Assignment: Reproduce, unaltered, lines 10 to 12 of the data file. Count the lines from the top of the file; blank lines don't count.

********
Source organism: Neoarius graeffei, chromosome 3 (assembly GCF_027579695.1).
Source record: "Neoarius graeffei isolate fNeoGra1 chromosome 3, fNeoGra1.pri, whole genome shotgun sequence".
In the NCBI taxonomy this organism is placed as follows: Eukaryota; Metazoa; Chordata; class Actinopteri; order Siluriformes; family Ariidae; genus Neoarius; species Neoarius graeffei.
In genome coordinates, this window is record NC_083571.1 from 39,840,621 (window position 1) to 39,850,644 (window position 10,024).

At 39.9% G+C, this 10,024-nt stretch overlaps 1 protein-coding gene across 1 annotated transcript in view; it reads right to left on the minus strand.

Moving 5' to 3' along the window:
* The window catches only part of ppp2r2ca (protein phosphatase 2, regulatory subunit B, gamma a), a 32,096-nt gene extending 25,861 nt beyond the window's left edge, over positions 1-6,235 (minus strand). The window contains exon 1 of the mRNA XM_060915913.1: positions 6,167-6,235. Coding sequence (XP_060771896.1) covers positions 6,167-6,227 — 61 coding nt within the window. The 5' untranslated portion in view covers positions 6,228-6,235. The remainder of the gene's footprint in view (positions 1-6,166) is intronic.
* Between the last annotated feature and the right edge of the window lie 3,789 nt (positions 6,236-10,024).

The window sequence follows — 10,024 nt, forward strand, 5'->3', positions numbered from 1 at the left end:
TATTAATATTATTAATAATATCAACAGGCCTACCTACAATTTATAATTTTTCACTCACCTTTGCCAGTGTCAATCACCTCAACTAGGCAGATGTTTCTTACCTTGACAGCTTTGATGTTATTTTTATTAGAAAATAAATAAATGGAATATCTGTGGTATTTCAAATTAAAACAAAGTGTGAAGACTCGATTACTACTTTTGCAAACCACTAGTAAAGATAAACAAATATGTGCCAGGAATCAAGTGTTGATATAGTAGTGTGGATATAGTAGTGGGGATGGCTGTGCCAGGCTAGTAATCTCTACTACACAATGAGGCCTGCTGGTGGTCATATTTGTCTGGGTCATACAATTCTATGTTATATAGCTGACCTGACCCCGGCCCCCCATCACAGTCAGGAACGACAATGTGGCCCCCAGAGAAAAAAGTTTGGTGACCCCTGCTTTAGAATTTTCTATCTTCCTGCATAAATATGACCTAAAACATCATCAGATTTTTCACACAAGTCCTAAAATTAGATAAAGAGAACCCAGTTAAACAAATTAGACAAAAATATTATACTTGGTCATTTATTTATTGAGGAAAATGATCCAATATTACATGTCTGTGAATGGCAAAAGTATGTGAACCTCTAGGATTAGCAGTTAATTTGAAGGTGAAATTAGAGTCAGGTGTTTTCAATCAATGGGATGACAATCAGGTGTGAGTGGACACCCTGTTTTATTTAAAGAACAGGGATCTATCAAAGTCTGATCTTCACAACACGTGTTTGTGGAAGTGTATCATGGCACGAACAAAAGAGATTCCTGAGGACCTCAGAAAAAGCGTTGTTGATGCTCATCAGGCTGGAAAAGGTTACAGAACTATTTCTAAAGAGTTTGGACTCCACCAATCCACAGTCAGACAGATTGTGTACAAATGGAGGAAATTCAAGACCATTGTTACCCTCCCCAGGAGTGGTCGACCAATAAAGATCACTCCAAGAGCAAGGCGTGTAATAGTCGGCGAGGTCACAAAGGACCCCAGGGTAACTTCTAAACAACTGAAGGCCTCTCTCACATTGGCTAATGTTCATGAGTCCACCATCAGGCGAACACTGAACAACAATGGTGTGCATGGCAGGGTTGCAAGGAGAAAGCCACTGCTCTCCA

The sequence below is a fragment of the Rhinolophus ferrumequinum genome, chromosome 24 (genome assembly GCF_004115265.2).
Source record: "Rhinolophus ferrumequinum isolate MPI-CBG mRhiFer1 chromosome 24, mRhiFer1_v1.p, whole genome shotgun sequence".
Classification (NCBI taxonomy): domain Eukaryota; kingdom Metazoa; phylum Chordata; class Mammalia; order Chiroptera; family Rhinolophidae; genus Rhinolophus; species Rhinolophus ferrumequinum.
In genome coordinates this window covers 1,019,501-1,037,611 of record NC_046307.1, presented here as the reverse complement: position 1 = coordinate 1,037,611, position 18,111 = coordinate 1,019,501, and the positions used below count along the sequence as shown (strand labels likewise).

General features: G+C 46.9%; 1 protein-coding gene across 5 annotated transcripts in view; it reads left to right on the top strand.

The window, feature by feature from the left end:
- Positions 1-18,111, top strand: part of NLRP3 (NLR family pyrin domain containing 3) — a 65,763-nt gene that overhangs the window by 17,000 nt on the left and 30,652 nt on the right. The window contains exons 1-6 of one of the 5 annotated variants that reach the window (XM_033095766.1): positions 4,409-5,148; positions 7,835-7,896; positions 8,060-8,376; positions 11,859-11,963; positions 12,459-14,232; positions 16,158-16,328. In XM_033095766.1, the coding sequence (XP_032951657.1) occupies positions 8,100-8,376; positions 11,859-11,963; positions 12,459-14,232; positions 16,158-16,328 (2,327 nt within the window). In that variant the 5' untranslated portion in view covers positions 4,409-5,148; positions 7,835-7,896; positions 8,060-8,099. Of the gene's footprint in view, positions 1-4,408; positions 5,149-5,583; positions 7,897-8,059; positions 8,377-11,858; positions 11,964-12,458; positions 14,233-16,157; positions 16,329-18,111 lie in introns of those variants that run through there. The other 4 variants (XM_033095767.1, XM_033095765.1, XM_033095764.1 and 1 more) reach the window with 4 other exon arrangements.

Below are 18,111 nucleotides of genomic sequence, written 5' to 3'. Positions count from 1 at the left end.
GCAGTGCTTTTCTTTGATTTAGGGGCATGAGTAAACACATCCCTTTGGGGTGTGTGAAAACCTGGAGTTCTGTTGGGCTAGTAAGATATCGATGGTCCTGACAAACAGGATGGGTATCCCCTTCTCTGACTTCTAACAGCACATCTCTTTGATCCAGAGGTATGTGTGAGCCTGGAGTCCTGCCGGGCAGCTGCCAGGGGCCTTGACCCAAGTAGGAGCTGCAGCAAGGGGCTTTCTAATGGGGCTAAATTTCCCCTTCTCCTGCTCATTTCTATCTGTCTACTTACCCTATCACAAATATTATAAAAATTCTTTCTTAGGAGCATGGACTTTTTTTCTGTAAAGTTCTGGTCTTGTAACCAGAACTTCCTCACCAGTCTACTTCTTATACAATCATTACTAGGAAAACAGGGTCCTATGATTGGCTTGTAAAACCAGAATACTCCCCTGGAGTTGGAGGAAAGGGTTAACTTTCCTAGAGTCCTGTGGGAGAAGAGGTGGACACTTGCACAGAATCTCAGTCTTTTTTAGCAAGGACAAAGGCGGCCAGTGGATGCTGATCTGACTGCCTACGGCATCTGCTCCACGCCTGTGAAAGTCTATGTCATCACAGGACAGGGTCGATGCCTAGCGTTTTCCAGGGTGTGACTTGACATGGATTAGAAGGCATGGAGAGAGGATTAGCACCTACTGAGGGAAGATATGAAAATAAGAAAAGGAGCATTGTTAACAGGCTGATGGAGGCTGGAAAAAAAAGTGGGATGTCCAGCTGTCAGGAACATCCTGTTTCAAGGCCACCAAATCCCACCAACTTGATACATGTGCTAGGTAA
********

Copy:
TATTAATATTATTAATAATATCAACAGGCCTACCTACAATTTATAATTTTTCACTCACCTTTGCCAGTGTCAATCACCTCAACTAGGCAGATGTTTCTTACCTTGACAGCTTTGATGTTATTTTTATTAGAAAATAAATAAATGGAATATCTGTGGTATTTCAAATTAAAACAAAGTGTGAAGACTCGATTACTACTTTTGCAAACCACTAGTAAAGATAAACAAATATGTGCCAGGAATCAAGTGTTGATATAGTAGTGTGGATATAGTAGTGGGGATGGCTGTGCCAGGCTAGTAATCTCTACTACACAATGAGGCCTGCTGGTGGTCATATTTGTCTGGGTCATACAATTCTATGTTATATAGCTGACCTGACCCCGGCCCCCCATCACAGTCAGGAACGACAATGTGGCCCCCAGAGAAAAAAGTTTGGTGACCCCTGCTTTAGAATTTTCTATCTTCCTGCATAAATATGACCTAAAACATCATCAGATTTTTCACACAAGTCCTAAAATTAGATAAAGAGAACCCAGTTAAACAAATTAGACAAAAATATTATACTTGGTCATTTATTTATTGAGGAAAATGATCCAATATTACATGTCTGTGAATGGCAAAAGTATGTGAACCTCTAGGATTAGCAGTTAATTTGAAGGTGAAATTAGAGTCAGGTGTTTTCAATCAATGGGATGACAATCAGGTGTGAGTGGACACCCTGTTTTATTTAAAGAACAGGGATCTATCAAAGTCTGATCTTCACAACACGTGTTTGTGGAAGTGTATCATGGCACGAACAAAAGAGATTCCTGAGGACCTCAGAAAAAGCGTTGTTGATGCTCATCAGGCTGGAAAAGGTTACAGAACTATTTCTAAAGAGTTTGGACTCCACCAATCCACAGTCAGACAGATTGTGTACAAATGGAGGAAATTCAAGACCATTGTTACCCTCCCCAGGAGTGGTCGACCAATAAAGATCACTCCAAGAGCAAGGCGTGTAATAGTCGGCGAGGTCACAAAGGACCCCAGGGTAACTTCTAAACAACTGAAGGCCTCTCTCACATTGGCTAATGTTCATGAGTCCACCATCAGGCGAACACTGAACAACAATGGTGTGCATGGCAGGGTTGCAAGGAGAAAGCCACTGCTCTCCA

The sequence below is a fragment of the Rhinolophus ferrumequinum genome, chromosome 24 (genome assembly GCF_004115265.2).
Source record: "Rhinolophus ferrumequinum isolate MPI-CBG mRhiFer1 chromosome 24, mRhiFer1_v1.p, whole genome shotgun sequence".